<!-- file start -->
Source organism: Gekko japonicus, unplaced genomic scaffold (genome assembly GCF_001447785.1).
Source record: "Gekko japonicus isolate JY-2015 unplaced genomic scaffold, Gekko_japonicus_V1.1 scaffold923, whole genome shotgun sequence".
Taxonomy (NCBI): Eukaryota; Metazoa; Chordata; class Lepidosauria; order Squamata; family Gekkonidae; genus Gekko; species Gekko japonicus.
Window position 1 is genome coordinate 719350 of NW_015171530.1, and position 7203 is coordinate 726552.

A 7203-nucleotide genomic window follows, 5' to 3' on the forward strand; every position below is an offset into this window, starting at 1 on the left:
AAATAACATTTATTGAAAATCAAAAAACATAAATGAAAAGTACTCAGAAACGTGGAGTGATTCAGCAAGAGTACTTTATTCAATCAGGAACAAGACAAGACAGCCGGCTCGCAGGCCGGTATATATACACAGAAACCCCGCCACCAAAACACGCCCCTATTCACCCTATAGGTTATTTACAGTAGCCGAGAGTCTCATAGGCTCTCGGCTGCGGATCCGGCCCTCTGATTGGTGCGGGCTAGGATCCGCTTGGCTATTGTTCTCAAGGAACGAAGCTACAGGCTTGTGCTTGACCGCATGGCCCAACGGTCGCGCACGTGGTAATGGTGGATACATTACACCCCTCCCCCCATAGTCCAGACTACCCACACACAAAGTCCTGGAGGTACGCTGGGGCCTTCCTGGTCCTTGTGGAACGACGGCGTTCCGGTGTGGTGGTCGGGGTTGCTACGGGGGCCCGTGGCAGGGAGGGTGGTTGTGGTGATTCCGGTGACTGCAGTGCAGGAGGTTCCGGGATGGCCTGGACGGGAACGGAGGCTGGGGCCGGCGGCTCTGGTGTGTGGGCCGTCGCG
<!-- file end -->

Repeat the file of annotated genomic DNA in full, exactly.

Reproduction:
Source organism: Gekko japonicus, unplaced genomic scaffold (genome assembly GCF_001447785.1).
Source record: "Gekko japonicus isolate JY-2015 unplaced genomic scaffold, Gekko_japonicus_V1.1 scaffold923, whole genome shotgun sequence".
Taxonomy (NCBI): Eukaryota; Metazoa; Chordata; class Lepidosauria; order Squamata; family Gekkonidae; genus Gekko; species Gekko japonicus.
Window position 1 is genome coordinate 719350 of NW_015171530.1, and position 7203 is coordinate 726552.

A 7203-nucleotide genomic window follows, 5' to 3' on the forward strand; every position below is an offset into this window, starting at 1 on the left:
AAATAACATTTATTGAAAATCAAAAAACATAAATGAAAAGTACTCAGAAACGTGGAGTGATTCAGCAAGAGTACTTTATTCAATCAGGAACAAGACAAGACAGCCGGCTCGCAGGCCGGTATATATACACAGAAACCCCGCCACCAAAACACGCCCCTATTCACCCTATAGGTTATTTACAGTAGCCGAGAGTCTCATAGGCTCTCGGCTGCGGATCCGGCCCTCTGATTGGTGCGGGCTAGGATCCGCTTGGCTATTGTTCTCAAGGAACGAAGCTACAGGCTTGTGCTTGACCGCATGGCCCAACGGTCGCGCACGTGGTAATGGTGGATACATTACACCCCTCCCCCCATAGTCCAGACTACCCACACACAAAGTCCTGGAGGTACGCTGGGGCCTTCCTGGTCCTTGTGGAACGACGGCGTTCCGGTGTGGTGGTCGGGGTTGCTACGGGGGCCCGTGGCAGGGAGGGTGGTTGTGGTGATTCCGGTGACTGCAGTGCAGGAGGTTCCGGGATGGCCTGGACGGGAACGGAGGCTGGGGCCGGCGGCTCTGGTGTGTGGGCCGTCGCG